A multigenerational flock and chicks

Discussion in 'Managing Your Flock' started by Mrs. K, Mar 20, 2017.

  1. Mrs. K

    Mrs. K Chicken Obsessed

    Nov 12, 2009
    western South Dakota
    I have had chickens for years, now. And I have had broody hens raise countless clutches in the flock. She protected them, and with in a short amount of time, the babies were eating between the legs of a big bird, not their mother, occasionally they would get a mind your manners peck. But not the killing rage that many experience trying to get new chicks into the flock.

    Last fall, I lost most of my flock to predators, and am now in a do over mode, without a broody hen. I am using lattice panels as a one way gate, and the chicks run through it like water. And they do scatter back to safety if the bigger birds get to close. Or tonight, I saw the rooster talk a bit, only to be ignored by the chicks, so he fluffed up his feathers and flapped his wings, and the chicks scattered. I honestly thought he was acting like an Uncle, giving the kids a scare!

    I have been pushing this envelope, my chicks are young, two weeks. However, my big birds seem a little curious about the chicks, and they mostly ignore them, they are not hunting them to kill them. Could this be because they have been around chicks before? The rooster has had several clutches of chicks in his flock, and the hens at least one or two.

    So the questions is: Those of you with multi-generational flocks, does the flock get more tolerant of the chicks, if there have been chicks in the flock before?

    Mrs K
  2. eggbert420

    eggbert420 Chillin' With My Peeps

    Feb 15, 2017
    Yes I believe so. My rooster doesn't pay them any attention. Unless they get under his feet then he will nudge them along .
  3. donrae

    donrae Hopelessly Addicted Premium Member

    Jun 18, 2010
    Southern Oregon
    I do think so.

    I have one pen that has a Silkie rooster, and bantam Cochin hens. the hens are my go-to broodies, and have raised many clutches of chicks in that pen. that rooster is the most tolerant bird I've ever seen, even for a Silkie. The other hens there are also pretty tolerant of the other hen's chicks.

    I think having the birds used to change helps a lot. I know I'm changing composition of my pens fairly often, and I just move birds as I need to. Brooder to grow out pen to cockerel pen to main flock to breeding pens, back to main flock, into a different breeding pen, to a broody pen, etc. My birds are used to change and take it pretty well. I just tossed two pullets, I think they're about 4 months old (lost track, to tell you the truth) into the main flock. None of the older hens even batted an eye. Went out that night and those littles were roosting just fine with the older birds. I pulled cockerels out of the main pen and put them in with the cockerels that had grown up with those pullets. There was a bit of "who are you and can I kick your butt?", but it was over in a few minutes. There are now 8 cockerels in there and they're very peaceful (except they crow their heads off [​IMG]).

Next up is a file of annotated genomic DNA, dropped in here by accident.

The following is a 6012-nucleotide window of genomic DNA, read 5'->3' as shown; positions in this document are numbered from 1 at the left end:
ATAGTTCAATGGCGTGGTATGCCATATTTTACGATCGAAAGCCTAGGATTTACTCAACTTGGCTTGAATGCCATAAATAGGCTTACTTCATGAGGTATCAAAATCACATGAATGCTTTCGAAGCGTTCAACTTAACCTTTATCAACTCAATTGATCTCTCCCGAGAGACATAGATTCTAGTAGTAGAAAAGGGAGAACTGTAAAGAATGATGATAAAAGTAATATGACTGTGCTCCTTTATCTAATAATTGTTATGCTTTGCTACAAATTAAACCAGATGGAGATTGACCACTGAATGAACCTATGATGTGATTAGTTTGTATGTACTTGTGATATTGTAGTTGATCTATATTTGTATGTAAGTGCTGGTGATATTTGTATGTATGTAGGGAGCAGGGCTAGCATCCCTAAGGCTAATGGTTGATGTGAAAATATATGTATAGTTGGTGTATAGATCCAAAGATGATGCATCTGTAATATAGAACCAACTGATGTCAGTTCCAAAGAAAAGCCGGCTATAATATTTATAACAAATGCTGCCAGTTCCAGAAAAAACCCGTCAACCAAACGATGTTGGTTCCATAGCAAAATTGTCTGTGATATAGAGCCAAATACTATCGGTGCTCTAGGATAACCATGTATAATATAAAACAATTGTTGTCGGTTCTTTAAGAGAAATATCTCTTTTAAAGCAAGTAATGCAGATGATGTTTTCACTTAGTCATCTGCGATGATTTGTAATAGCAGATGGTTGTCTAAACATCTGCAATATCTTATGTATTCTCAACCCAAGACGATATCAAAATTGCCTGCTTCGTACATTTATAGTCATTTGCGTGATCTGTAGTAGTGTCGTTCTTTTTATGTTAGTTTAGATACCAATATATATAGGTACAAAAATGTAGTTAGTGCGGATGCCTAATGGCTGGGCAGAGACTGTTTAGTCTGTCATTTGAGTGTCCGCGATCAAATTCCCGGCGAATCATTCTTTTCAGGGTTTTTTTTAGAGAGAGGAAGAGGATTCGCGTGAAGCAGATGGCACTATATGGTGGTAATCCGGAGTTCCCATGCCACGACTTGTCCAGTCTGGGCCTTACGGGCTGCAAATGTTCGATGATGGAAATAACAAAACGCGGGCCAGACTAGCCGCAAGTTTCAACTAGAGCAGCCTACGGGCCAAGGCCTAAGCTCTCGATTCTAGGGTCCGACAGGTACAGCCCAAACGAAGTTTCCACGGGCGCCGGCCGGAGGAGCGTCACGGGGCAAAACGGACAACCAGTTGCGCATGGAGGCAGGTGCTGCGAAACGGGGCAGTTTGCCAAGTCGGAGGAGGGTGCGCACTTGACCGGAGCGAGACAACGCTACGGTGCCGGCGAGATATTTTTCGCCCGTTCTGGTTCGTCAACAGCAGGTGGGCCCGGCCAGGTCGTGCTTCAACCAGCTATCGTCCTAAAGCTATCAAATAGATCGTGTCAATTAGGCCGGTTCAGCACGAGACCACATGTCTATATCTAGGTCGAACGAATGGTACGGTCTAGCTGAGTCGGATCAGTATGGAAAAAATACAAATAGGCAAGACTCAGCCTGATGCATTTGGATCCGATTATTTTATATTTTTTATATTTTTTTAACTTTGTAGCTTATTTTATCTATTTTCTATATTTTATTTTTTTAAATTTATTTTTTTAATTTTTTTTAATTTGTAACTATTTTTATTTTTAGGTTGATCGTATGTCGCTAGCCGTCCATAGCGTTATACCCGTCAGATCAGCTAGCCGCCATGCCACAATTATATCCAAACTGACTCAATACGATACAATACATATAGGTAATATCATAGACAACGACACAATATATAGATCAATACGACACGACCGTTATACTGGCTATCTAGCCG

Folks who have a small flock, who have lived together since hatch as a single unit, never seeing another bird, and then the birds are 2-3 years old and the owner wants to introduce chicks....that's where the issues come. Space is usually not enough for all the new birds, and adding birds needs exponentially more space. The established flock doesn't know how to deal with newcomers, they've never done so. So, they're horrible to the newbies, and folks wind up with these long, drawn out integration issues.

    then again, I have a fair tolerance for letting the birds work things out themselves....with adults, of course. Littles need to be protected. I think your lattice is a great idea, I may have to steal that. I'm going to need to be moving some littles out of the brooder earlier when the weather is better, that may be the way to go.

    Never enough pens, I'm telling ya.....

    I think that's so funny about the rooster, not wanting to be ignored! "Listen when I talk, you little punks, or feel my wrath. See how big and scary I am! Pay attention to me [​IMG] "
  4. Mrs. K

    Mrs. K Chicken Obsessed

    Nov 12, 2009
    western South Dakota
    I laughed too, cause they scattered like crazy, and really, he didn't move toward them.

    I do think space is crucial, and I have a huge run, and Friday, I put the big ones outside of the run. I unrealistically thought they would stay more in the pen, and they did that first day, but mostly I think because they had been in a rubbermaid tote, and were used to being that close together. Now they are acting more like chicks with a hen, in that they flow out and flow in, but are taking up more space.

    Today I was in school, when I got home, and I nearly gasped as they were out on the big chickens favorite side, the big birds were right there, but pretty much everyone was calm, until old Chrome showed them who was boss. It was hysterical, and they were all back inside the pen in an instant.

    I should post a picture, but it is pretty rustic, cobbled together pen. However, it is really working, and so far the dirty dozen are thriving. I am much happier with them out there, and I think they are too.

    Mrs K

BackYard Chickens is proudly sponsored by